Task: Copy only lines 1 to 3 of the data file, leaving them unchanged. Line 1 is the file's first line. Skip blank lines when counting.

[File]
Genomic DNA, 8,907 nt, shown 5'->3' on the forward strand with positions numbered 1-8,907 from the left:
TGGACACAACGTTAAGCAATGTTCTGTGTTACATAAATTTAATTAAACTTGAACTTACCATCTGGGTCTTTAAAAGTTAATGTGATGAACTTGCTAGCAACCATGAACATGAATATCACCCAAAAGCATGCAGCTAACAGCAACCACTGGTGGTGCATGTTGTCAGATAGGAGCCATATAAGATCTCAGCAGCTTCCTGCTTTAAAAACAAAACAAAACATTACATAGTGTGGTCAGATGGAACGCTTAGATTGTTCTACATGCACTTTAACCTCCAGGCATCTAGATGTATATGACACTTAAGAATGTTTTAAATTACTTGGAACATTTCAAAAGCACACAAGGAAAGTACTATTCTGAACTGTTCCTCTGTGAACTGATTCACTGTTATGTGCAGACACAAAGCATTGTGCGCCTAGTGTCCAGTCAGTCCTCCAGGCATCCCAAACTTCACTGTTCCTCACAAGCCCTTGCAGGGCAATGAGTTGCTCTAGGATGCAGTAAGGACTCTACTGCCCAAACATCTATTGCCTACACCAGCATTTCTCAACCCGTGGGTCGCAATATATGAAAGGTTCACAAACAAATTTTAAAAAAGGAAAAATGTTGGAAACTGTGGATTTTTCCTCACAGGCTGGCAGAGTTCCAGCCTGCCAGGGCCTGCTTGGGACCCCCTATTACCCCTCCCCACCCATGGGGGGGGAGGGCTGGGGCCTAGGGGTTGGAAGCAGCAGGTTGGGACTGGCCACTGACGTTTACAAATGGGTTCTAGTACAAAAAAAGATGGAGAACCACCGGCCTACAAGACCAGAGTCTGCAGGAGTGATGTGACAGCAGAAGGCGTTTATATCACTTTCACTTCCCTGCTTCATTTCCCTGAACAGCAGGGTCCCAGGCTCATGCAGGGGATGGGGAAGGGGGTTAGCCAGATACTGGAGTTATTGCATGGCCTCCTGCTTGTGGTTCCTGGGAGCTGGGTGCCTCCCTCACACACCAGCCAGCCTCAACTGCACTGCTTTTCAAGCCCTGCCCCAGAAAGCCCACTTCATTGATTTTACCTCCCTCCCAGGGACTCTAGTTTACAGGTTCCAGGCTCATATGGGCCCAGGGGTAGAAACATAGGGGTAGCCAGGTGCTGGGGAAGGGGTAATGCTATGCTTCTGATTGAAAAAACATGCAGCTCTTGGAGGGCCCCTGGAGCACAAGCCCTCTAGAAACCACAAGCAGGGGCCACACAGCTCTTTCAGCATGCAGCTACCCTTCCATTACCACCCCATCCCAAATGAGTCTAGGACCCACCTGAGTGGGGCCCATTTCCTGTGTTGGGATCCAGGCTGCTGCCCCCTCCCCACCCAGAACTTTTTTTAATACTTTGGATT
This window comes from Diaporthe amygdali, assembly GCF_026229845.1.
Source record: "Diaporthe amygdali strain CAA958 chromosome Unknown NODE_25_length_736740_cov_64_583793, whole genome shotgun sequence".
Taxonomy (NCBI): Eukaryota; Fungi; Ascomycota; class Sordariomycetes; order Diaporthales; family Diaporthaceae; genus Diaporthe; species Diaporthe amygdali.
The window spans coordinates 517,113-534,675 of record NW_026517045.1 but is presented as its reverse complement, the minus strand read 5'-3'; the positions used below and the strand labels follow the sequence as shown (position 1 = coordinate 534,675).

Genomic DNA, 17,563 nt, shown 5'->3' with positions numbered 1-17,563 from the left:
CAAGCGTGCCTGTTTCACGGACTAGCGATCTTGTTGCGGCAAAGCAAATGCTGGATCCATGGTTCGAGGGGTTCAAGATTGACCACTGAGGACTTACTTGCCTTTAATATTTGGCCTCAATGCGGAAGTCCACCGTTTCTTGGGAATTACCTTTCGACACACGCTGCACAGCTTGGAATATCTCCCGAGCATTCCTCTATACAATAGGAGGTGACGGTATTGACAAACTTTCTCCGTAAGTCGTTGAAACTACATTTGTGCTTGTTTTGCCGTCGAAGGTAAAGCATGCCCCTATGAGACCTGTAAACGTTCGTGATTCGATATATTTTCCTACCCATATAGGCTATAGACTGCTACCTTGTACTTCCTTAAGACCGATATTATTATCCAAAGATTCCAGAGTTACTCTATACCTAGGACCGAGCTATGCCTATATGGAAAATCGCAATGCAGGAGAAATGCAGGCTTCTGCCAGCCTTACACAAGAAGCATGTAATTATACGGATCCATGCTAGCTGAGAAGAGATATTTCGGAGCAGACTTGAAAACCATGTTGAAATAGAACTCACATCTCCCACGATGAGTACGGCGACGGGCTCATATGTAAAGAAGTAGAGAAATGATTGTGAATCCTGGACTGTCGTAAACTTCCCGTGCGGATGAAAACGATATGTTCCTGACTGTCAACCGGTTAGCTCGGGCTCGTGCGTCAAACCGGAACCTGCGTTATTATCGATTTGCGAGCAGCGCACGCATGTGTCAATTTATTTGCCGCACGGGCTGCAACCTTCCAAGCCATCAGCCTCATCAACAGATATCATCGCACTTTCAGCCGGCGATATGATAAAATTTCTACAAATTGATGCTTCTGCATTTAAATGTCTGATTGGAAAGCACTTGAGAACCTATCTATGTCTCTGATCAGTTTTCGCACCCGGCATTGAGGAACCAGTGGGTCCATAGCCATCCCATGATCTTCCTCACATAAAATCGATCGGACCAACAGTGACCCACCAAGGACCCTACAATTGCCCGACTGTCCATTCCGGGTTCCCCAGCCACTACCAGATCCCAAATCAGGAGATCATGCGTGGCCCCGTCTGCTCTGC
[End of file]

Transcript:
Genomic DNA, 8,907 nt, shown 5'->3' on the forward strand with positions numbered 1-8,907 from the left:
TGGACACAACGTTAAGCAATGTTCTGTGTTACATAAATTTAATTAAACTTGAACTTACCATCTGGGTCTTTAAAAGTTAATGTGATGAACTTGCTAGCAACCATGAACATGAATATCACCCAAAAGCATGCAGCTAACAGCAACCACTGGTGGTGCATGTTGTCAGATAGGAGCCATATAAGATCTCAGCAGCTTCCTGCTTTAAAAACAAAACAAAACATTACATAGTGTGGTCAGATGGAACGCTTAGATTGTTCTACATGCACTTTAACCTCCAGGCATCTAGATGTATATGACACTTAAGAATGTTTTAAATTACTTGGAACATTTCAAAAGCACACAAGGAAAGTACTATTCTGAACTGTTCCTCTGTGAACTGATTCACTGTTATGTGCAGACACAAAGCATTGTGCGCCTAGTGTCCAGTCAGTCCTCCAGGCATCCCAAACTTCACTGTTCCTCACAAGCCCTTGCAGGGCAATGAGTTGCTCTAGGATGCAGTAAGGACTCTACTGCCCAAACATCTATTGCCTACACCAGCATTTCTCAACCCGTGGGTCGCAATATATGAAAGGTTCACAAACAAATTTTAAAAAAGGAAAAATGTTGGAAACTGTGGATTTTTCCTCACAGGCTGGCAGAGTTCCAGCCTGCCAGGGCCTGCTTGGGACCCCCTATTACCCCTCCCCACCCATGGGGGGGGAGGGCTGGGGCCTAGGGGTTGGAAGCAGCAGGTTGGGACTGGCCACTGACGTTTACAAATGGGTTCTAGTACAAAAAAAGATGGAGAACCACCGGCCTACAAGACCAGAGTCTGCAGGAGTGATGTGACAGCAGAAGGCGTTTATATCACTTTCACTTCCCTGCTTCATTTCCCTGAACAGCAGGGTCCCAGGCTCATGCAGGGGATGGGGAAGGGGGTTAGCCAGATACTGGAGTTATTGCATGGCCTCCTGCTTGTGGTTCCTGGGAGCTGGGTGCCTCCCTCACACACCAGCCAGCCTCAACTGCACTGCTTTTCAAGCCCTGCCCCAGAAAGCCCACTTCATTGATTTTACCTCCCTCCCAGGGACTCTAGTTTACAGGTTCCAGGCTCATATGGGCCCAGGGGTAGAAACATAGGGGTAGCCAGGTGCTGGGGAAGGGGTAATGCTATGCTTCTGATTGAAAAAACATGCAGCTCTTGGAGGGCCCCTGGAGCACAAGCCCTCTAGAAACCACAAGCAGGGGCCACACAGCTCTTTCAGCATGCAGCTACCCTTCCATTACCACCCCATCCCAAATGAGTCTAGGACCCACCTGAGTGGGGCCCATTTCCTGTGTTGGGATCCAGGCTGCTGCCCCCTCCCCACCCAGAACTTTTTTTAATACTTTGGATT
This window comes from Diaporthe amygdali, assembly GCF_026229845.1.